second-tier status. That’s not to say that non-thermal systems disappeared. Fuji, Agfa,
and others continued to have good sales. And with the large installed base of visible
systems, plate sales still were divided.
So, there were technical reasons for the success of thermal, as many felt it is a superior
technology. It was most appropriate for the early adopters then buying CTP. There was a
wide variety of plates available for thermal systems, while choice for visible light
systems was relatively limited. Those selling thermal systems just did a better job in
marketing and selling them. And many of the original “non-thermal” suppliers were weak
competitors, either in marketing or their ability to continue to develop competitive
devices. Other companies weren’t able to develop adequate devices to compete
effectively.

Then came the spring of 2000. First, Creo’s purchase of its number one competitor Scitex
led to the breakup of their joint venture with Heidelberg. Then, coincidentally, Agfa
introduced a violet Galileo, accompanied by a very clever marketing campaign. Their
initiative was not, in my opinion, effectively answered by Creo. So, we went from a
situation where thermal was king and everybody felt they needed to offer it, to one where
Creo had a big bullseye on its back and now everyone attacked them. Virtually all the
other manufacturers got on the violet bandwagon to try to slow down the Creo juggernaut.

While thermal slowed it really took a while for violet to catch on. Agfa was the only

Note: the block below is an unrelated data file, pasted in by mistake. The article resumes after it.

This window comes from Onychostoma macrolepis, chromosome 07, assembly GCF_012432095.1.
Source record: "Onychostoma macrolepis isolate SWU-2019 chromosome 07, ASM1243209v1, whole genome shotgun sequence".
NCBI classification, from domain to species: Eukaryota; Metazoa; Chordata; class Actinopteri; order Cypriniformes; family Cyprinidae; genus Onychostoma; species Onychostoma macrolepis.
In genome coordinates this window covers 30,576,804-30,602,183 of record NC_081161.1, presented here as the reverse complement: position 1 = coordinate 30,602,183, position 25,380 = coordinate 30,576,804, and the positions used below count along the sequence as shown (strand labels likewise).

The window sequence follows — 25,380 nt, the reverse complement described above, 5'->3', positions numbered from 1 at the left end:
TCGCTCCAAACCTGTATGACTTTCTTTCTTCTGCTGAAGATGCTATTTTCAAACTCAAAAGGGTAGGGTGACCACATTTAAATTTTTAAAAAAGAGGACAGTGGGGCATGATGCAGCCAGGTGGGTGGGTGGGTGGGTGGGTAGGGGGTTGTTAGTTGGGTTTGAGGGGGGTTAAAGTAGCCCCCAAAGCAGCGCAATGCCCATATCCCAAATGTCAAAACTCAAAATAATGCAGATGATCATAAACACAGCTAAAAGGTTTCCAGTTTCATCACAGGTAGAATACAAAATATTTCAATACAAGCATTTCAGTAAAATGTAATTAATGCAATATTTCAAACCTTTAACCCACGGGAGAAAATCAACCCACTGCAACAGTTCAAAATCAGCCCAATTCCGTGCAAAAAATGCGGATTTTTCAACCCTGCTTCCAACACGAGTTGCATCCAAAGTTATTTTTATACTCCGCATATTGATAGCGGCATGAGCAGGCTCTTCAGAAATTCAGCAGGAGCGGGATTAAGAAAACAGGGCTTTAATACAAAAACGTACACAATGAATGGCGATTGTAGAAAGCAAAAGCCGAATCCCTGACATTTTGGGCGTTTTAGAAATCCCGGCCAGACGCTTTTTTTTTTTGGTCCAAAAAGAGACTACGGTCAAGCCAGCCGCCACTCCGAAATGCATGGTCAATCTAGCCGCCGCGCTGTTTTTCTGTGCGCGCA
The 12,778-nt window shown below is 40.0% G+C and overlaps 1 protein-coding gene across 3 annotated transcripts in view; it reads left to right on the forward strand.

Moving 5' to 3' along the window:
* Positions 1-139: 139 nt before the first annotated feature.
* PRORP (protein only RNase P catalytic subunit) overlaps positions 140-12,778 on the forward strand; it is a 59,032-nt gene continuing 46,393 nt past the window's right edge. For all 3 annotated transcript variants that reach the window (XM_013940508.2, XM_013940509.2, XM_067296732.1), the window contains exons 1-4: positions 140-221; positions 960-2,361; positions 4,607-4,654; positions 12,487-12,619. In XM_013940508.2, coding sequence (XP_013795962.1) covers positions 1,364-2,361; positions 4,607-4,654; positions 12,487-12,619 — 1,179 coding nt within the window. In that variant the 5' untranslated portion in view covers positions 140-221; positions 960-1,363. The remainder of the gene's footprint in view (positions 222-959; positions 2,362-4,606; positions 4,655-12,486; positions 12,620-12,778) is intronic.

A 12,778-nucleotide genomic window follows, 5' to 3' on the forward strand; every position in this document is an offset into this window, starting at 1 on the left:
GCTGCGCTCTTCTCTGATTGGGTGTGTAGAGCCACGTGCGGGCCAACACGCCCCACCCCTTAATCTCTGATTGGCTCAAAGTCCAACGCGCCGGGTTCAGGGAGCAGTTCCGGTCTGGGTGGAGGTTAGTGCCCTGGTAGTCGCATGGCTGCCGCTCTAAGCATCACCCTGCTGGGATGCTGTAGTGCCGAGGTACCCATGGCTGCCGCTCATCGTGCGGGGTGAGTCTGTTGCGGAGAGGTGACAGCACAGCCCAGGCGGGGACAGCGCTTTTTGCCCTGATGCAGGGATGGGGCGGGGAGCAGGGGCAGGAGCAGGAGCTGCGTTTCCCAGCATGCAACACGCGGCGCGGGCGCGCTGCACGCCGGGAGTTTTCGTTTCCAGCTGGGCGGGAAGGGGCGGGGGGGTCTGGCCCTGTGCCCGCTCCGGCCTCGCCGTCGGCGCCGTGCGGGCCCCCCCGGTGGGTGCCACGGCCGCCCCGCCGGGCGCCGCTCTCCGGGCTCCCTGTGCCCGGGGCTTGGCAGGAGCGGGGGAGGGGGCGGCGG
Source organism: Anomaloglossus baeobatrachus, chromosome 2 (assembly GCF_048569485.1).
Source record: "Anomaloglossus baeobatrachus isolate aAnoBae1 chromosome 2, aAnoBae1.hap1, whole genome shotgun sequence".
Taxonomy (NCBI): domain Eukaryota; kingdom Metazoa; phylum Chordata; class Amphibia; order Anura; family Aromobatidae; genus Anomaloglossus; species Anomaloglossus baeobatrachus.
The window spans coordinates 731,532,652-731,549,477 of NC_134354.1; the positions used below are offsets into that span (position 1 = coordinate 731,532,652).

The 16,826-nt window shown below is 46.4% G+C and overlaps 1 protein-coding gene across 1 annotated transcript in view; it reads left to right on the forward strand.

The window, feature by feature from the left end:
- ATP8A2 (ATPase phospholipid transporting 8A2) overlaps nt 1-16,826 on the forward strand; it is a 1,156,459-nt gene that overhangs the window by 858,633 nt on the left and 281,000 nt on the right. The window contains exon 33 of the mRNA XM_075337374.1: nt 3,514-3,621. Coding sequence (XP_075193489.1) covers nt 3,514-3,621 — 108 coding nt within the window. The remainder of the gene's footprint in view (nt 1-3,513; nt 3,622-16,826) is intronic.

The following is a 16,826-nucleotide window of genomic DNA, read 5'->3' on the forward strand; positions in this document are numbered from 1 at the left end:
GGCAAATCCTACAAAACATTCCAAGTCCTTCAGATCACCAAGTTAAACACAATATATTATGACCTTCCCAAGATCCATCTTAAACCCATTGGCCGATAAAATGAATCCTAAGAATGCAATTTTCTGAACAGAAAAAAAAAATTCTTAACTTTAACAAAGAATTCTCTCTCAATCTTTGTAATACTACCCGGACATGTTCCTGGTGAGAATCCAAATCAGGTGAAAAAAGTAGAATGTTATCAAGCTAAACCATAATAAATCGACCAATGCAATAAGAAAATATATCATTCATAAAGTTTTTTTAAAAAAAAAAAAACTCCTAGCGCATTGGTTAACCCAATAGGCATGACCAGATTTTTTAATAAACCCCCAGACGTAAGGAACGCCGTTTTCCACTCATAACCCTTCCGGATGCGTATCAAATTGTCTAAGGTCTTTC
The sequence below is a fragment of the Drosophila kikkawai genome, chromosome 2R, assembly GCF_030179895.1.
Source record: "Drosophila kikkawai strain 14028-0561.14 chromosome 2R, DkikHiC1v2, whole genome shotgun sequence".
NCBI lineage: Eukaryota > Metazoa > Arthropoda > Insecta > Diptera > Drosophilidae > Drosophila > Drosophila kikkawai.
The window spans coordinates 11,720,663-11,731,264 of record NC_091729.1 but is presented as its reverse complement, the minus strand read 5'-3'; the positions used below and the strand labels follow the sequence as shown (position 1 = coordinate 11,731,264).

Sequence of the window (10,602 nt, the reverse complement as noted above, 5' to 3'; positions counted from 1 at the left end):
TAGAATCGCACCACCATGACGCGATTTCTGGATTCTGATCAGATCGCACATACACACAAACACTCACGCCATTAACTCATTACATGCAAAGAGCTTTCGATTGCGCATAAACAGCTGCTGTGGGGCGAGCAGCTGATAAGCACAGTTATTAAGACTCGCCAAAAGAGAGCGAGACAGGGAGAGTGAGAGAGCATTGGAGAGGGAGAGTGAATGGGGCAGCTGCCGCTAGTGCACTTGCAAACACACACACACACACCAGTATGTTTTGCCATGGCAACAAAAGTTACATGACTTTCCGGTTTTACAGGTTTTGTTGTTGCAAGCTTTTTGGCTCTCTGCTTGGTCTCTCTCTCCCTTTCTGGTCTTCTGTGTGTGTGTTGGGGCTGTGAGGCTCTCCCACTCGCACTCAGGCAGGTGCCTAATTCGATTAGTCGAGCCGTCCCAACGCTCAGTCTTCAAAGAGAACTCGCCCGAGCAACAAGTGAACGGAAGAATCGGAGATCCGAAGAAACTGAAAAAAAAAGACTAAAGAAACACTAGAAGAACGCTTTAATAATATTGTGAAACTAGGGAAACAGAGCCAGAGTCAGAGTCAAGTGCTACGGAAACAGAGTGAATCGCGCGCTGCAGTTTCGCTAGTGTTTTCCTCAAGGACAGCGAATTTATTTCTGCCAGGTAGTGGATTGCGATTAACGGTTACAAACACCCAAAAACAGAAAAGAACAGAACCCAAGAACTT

major company selling it for a number of years. And this was compounded by the
slowdown in the print markets and in capital equipment buying with the North American
recession. However in last few years, virtually everyone except Creo and Screen (whose
violet machines are available only as OEM in North America) has moved to violet.

What has given it this impetus? Can violet offer significant benefits over thermal?
Certainly the lasers are cheaper (and manufacturers promise this trend will continue).
And violet systems are much easier to make. So it stands to reason that they would on
average be less expensive and perhaps repairs easier. Those pushing violet also claim the
systems are more reliable and, in any case, with cheaper components and simpler design,
less expensive to maintain. While the argument is interesting, the main purported benefits
of violet center around cost and reliability, while thermal adherents generally argue
quality.

Clearly and somewhat surprisingly violet has taken on a lot of the religious fervor that
had been associated with thermal, even as the thermal adherents have backed off a little.
But violet was never positioned as being superior, only cheaper to buy and, more recently,
more reliable and cheaper to own. Thermal equipment manufacturers dispute this; it’s not